Series; convergence, divergence

In summary: So the series is alternating, and the terms go to zero.In summary, the first series is convergent, the second series is conditionally convergent, and the third series is convergent. The first series is convergent by the ratio test, the second series is convergent by the alternating series test, and the third series is convergent because the limit of the nth term goes to zero.
  • #1
jnimagine
178
0
series; convergence, divergence...

Homework Statement


1. sum(infinity,n=1) n!/1.3.5...(2n-1)
2. sum(infinity, n=1) (-1)^n arcsin(-1/n)
3. sum(infinity, n=0) arcsin(1/n^2) / arctan(1/n^2)

The Attempt at a Solution


1. i used the ratio test and then i ended up with lim((n+1)(2n-1)/2n+1)) and when i solve the limit i get infinity...
but it's supposed to be convergent... so I'm obviously doing something wrong... :(
2. by alternating series test, it converges
but it's suppsoed to be conditionally convergent, so i tried using the limit test...
how do you approch this problem?? I tried using l'hospital's rule and stuff... but i ended
up with a mess lol
3. in general, when there's inverse trig functions how do u work it out?
 
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  • #2


Actually for the first question [tex]\sum^{\infty}_{n=1} \frac{n!}{1.3.5...(2n-1)}[/tex] you made a mistake while simplifying:

[tex]\frac{s_{n+1}}{s_{n}} = \frac{(n+1)!}{1 \times 3 \times 5 \times ... \times (2n+1)}/\frac{n!}{1 \times 3 \times 5 \times ... \times (2n-1)}[/tex]

[tex]\frac{(n+1)!}{1 \times 3 \times 5 \times ... \times (2n+1)} \times \frac{1 \times 3 \times 5 \times ... \times (2n-1)}{n!}[/tex]


(n+1)!/n! = n+1 (which goes on top)

1x3x5x...x(2n+1) is exactly the same as 1x3x5x...x(2n-1)x(2n+1) therefore they cancel out and you are left with (2n+1) on the denomenator.

[tex]= \frac{n+1}{2n+1}[/tex]

So, [tex]lim_{n\rightarrow \infty}\frac{S_{n+1}}{S_{n}} = \frac{1}{2} < 1[/tex]

Therefore the series is...
 
  • #3


roam said:
Actually for the first question [tex]\sum^{\infty}_{n=1} \frac{n!}{1.3.5...(2n-1)}[/tex] you made a mistake while simplifying:

[tex]\frac{s_{n+1}}{s_{n}} = \frac{(n+1)!}{1 \times 3 \times 5 \times ... \times (2n+1)}/\frac{n!}{1 \times 3 \times 5 \times ... \times (2n-1)}[/tex]

[tex]\frac{(n+1)!}{1 \times 3 \times 5 \times ... \times (2n+1)} \times \frac{1 \times 3 \times 5 \times ... \times (2n-1)}{n!}[/tex]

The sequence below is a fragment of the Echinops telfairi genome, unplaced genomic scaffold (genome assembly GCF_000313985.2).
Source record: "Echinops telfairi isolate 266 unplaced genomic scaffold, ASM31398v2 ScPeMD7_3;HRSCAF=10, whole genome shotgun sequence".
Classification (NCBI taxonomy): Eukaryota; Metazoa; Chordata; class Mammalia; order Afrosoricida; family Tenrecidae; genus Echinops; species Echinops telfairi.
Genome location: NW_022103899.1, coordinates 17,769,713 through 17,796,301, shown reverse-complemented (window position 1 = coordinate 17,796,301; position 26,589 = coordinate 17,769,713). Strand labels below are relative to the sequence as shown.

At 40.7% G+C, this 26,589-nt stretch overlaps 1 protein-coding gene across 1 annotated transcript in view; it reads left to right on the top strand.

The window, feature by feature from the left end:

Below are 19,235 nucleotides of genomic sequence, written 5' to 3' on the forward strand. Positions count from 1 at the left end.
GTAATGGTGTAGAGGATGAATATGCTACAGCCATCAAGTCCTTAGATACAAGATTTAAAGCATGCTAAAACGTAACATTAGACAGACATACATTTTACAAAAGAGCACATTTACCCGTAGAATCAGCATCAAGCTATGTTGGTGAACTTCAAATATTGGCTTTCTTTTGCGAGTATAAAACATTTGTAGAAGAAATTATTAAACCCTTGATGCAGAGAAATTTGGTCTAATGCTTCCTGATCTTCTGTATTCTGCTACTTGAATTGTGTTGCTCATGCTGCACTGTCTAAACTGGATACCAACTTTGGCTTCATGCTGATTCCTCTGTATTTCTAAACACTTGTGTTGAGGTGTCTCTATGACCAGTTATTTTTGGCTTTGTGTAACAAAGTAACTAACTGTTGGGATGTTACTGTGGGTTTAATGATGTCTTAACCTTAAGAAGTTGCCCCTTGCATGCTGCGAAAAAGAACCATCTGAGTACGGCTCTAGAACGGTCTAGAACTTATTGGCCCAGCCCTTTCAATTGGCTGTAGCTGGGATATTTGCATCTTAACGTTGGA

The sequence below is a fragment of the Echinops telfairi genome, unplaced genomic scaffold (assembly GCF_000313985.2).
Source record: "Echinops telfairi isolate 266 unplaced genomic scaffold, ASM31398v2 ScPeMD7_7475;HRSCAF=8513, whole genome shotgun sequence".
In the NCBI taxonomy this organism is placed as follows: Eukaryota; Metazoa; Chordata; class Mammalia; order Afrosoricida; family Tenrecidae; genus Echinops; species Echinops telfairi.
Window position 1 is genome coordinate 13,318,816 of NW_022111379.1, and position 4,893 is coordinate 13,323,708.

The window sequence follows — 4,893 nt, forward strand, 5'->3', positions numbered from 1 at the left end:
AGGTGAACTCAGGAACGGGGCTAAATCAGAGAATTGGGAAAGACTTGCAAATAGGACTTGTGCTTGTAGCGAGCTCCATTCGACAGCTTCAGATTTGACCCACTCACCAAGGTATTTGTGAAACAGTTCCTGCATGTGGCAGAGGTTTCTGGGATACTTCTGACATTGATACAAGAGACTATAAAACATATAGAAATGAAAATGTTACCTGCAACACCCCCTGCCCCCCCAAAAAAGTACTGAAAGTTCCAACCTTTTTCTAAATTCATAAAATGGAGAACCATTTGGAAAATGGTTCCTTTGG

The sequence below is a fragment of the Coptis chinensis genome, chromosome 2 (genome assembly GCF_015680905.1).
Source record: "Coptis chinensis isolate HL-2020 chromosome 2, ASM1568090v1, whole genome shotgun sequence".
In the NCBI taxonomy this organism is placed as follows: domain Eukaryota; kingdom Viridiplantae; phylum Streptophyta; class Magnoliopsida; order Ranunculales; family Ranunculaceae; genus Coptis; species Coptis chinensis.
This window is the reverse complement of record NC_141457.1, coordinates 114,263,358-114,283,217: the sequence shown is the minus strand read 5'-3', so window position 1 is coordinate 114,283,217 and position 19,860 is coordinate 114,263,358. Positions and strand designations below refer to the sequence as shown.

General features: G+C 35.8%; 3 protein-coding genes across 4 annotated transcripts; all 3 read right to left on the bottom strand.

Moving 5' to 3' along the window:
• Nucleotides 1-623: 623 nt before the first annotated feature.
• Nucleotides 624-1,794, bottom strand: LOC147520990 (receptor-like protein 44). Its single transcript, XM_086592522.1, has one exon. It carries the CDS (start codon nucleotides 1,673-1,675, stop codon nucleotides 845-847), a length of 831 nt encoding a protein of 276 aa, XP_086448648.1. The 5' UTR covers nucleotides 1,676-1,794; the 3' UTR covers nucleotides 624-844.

(n+1)!/n! = n+1 (which goes on top)

1x3x5x...x(2n+1) is exactly the same as 1x3x5x...x(2n-1)x(2n+1) therefore they cancel out and you are left with (2n+1) on the denomenator.

[tex]= \frac{n+1}{2n+1}[/tex]

So, [tex]lim_{n\rightarrow \infty}\frac{S_{n+1}}{S_{n}} = \frac{1}{2} < 1[/tex]

Therefore the series is...

ohhhh i get it now~~ thank you! ^^

can anyone help me on inverse trig series that I've written above?? :S
also... i think i made some mistake again in using the ratio test for this question:
sum(infinity, n=1) (-1)^n((5^2n)/n!) i end up with lim(25/n+1)... and it's supposed to be convergent absolutely... so... = (
 
  • #4


jnimagine said:
ohhhh i get it now~~ thank you! ^^

can anyone help me on inverse trig series that I've written above?? :S
also... i think i made some mistake again in using the ratio test for this question:
sum(infinity, n=1) (-1)^n((5^2n)/n!) i end up with lim(25/n+1)... and it's supposed to be convergent absolutely... so... = (

What's the limit of 25/(n+1) again? Note the parentheses, it looks pretty misleading if you leave them off. For the second one try the alternating series test. For the last one your first test for convergence should be to check that the limit of the nth term goes to zero. If it doesn't, it can't possibly converge.
 
  • #5


For the other one I think you must apply the alternating series test.

You can show using calculus (calculate a derivative) that |arcsin(-1/n)| is a decreasing function of n with limit |arcsin(0)| = 0.
 

1. What is series convergence?

Series convergence refers to the behavior of an infinite sequence of numbers when the terms of the sequence are added together. If the sum of the terms approaches a finite number as the number of terms increases, the series is said to converge.

2. How is series convergence tested?

The most commonly used tests for series convergence are the integral test, comparison test, and limit comparison test. These tests involve evaluating the behavior of the series in relation to other known convergent or divergent series.

3. What is series divergence?

If the sum of the terms in an infinite sequence of numbers does not approach a finite number as the number of terms increases, the series is said to diverge. This means that the series does not have a definite sum and can potentially increase or decrease without bound.

4. Can a series converge and diverge at the same time?

No, a series can only either converge or diverge, not both. However, some series may exhibit conditional convergence, where the series converges under certain conditions and diverges under others. In such cases, the series is said to be conditionally convergent.

5. What are some real-life applications of series convergence and divergence?

Series convergence and divergence have many practical applications in fields such as physics, engineering, and finance. For example, in physics, series convergence is used to solve problems involving infinite sums, while in finance, it is used to calculate compound interest. Additionally, understanding series convergence and divergence can help predict the behavior of systems in various industries.

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